In a major win for the WGA, the guild has signed Kaplan Stahler Agency to a negotiated franchise agreement banning packaging fees and agency affiliations with related production companies. Kaplan Stahler now becomes the first mid-tier agency to break ranks with the Association of Talent Agents and sign a modified version of the guild’s Code of Conduct. “Our goal remains to move the negotiation process forward with all unsigned agencies.”
In a message to its members, the guild’s negotiating committee said that today’s deal includes “information-sharing” and “makes the agency the guild’s partner in enforcing late pay, free work and other contract violations. Kaplan Stahler now joins the list of agencies that can represent members for writing services.”
The agency said in a statement today: “Kaplan Stahler is pleased to announce that it has entered into a new Franchise Agreement with the Writers Guild of America with a term ending April 12, 2024. The Franchise Agreement will allow Kaplan Stahler to return to representing its clients in a manner that both accommodates and supports the interests of the Guild and its members and preserves the Agency’s unfettered ability to fulfill its fiduciary duties to its clients. Critically, the Franchise Agreement that Kaplan Stahler has negotiated insures that nothing about its decades’ long, client-driven philosophy will change.”
The deal includes several changes to the changes made to the proposal that the WGA sent to all unsigned agencies on June 27. The guild said that the “most-favored nations” clause in the agreement means that “any franchised agency may choose to adopt the terms of this agreement, in lieu of those it previously negotiated, if it so chooses.”
One of the modifications the guild agreed to addresses Kaplan Stahler’s concerns about “meeting their fiduciary duty to follow an individual client’s directives on disclosure of financial information,” the guild said. “In today’s agreement, the agency will be required to provide writers’ contracts, invoices and deal memos to the guild unless a writer files a written objection.”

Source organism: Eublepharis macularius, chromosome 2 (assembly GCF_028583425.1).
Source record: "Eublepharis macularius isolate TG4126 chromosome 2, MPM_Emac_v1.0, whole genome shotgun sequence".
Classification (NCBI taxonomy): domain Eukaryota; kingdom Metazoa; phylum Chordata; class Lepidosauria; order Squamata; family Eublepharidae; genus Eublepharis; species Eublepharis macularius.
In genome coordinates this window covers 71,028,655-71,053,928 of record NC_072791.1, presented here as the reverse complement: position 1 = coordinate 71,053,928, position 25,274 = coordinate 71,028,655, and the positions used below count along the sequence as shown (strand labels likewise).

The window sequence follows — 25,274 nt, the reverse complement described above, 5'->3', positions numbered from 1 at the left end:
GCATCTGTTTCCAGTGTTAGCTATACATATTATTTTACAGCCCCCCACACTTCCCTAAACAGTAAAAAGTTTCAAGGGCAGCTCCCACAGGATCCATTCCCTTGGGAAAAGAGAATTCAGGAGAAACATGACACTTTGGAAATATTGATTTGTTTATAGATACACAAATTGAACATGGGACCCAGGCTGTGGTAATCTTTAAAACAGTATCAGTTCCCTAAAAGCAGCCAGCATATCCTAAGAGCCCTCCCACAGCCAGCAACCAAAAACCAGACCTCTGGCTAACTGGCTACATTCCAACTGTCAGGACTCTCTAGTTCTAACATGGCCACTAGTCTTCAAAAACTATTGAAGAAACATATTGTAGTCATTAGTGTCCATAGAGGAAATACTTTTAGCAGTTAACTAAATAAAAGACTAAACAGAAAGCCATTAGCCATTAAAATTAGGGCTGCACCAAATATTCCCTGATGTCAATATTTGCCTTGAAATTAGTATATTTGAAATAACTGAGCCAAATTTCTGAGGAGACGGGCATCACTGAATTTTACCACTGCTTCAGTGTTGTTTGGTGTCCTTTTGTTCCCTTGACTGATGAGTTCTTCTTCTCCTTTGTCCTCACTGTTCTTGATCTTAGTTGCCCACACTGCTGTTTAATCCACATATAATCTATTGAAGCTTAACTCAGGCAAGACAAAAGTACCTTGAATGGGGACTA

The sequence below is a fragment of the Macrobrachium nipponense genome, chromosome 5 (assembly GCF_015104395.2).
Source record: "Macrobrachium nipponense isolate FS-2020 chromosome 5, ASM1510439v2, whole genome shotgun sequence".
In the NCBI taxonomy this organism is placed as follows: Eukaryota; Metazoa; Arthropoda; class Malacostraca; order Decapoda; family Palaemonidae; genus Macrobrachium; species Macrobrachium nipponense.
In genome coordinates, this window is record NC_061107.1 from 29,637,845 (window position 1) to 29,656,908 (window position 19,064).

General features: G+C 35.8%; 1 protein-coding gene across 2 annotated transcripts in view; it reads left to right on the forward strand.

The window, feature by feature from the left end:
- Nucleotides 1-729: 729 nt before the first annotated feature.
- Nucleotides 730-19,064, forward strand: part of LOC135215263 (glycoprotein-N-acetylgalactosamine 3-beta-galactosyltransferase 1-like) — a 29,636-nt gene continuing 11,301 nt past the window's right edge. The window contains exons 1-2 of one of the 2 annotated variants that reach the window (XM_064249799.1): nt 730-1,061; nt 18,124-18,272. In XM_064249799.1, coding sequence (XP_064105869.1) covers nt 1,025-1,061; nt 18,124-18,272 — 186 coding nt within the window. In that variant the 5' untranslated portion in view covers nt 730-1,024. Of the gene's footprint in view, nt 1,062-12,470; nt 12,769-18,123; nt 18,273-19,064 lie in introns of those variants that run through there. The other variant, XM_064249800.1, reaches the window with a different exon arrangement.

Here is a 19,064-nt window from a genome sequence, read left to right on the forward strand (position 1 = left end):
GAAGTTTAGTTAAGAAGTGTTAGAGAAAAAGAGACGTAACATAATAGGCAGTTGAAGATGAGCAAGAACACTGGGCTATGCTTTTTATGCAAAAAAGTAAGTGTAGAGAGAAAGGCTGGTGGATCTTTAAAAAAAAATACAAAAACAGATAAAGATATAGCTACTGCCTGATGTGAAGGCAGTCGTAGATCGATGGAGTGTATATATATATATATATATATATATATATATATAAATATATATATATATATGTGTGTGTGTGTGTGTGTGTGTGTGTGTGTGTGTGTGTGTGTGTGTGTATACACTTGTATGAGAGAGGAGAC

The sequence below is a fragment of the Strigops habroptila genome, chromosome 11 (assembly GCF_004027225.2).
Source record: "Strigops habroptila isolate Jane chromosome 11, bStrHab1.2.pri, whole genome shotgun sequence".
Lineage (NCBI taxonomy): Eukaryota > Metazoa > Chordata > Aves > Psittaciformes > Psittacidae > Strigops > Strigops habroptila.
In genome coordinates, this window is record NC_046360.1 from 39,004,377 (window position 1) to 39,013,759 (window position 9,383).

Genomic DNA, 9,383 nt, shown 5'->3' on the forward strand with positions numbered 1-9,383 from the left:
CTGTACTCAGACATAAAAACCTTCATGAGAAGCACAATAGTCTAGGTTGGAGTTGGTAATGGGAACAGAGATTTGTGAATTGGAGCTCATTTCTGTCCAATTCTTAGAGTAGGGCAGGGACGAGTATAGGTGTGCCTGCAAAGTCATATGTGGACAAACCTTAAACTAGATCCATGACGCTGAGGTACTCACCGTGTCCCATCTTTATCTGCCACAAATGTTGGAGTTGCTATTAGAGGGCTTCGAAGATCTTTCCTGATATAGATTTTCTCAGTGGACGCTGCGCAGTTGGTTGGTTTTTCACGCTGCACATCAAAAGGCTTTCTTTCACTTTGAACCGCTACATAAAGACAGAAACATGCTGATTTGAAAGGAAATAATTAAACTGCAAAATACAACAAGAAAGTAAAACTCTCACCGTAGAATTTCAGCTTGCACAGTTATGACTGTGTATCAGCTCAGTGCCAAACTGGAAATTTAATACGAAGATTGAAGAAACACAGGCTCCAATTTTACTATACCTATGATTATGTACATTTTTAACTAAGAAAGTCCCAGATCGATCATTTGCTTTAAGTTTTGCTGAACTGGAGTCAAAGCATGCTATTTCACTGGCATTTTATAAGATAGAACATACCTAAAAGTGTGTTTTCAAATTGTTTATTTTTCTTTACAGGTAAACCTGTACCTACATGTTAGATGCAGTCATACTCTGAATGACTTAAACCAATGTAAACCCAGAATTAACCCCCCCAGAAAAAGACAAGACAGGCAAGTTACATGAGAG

This also had been a concern of the Abrams Artists Agency, which had had tried but failed to reach a deal with the guild. According to the guild, the Kaplan Stahler deal will allow it and other signatories to send “any such written objection to the WGA, as well as notify the WGA each time it finalizes a contract, deal memo, or invoice for that writer client. The WGA would then have sufficient information to enforce Working Rule 3, which says members are required to file their contracts with the Guild within one week of receiving them.”
Other changes negotiated with Kaplan Stahler include a five-year term instead of a three-year term and two additional named arbitrators. These too are known to have been roadblocks to some of the mid-sized agencies signing the guild’s Code of Conduct – and could open the floodgates to other signings, though none of the Big 4 agencies is expected to follow suit.
The WGA has been at war with the major talent agencies since April 13, when it ordered all of its members to fire their agencies who refuse to sign its Code. To date, more than 7,000 writers have done so.
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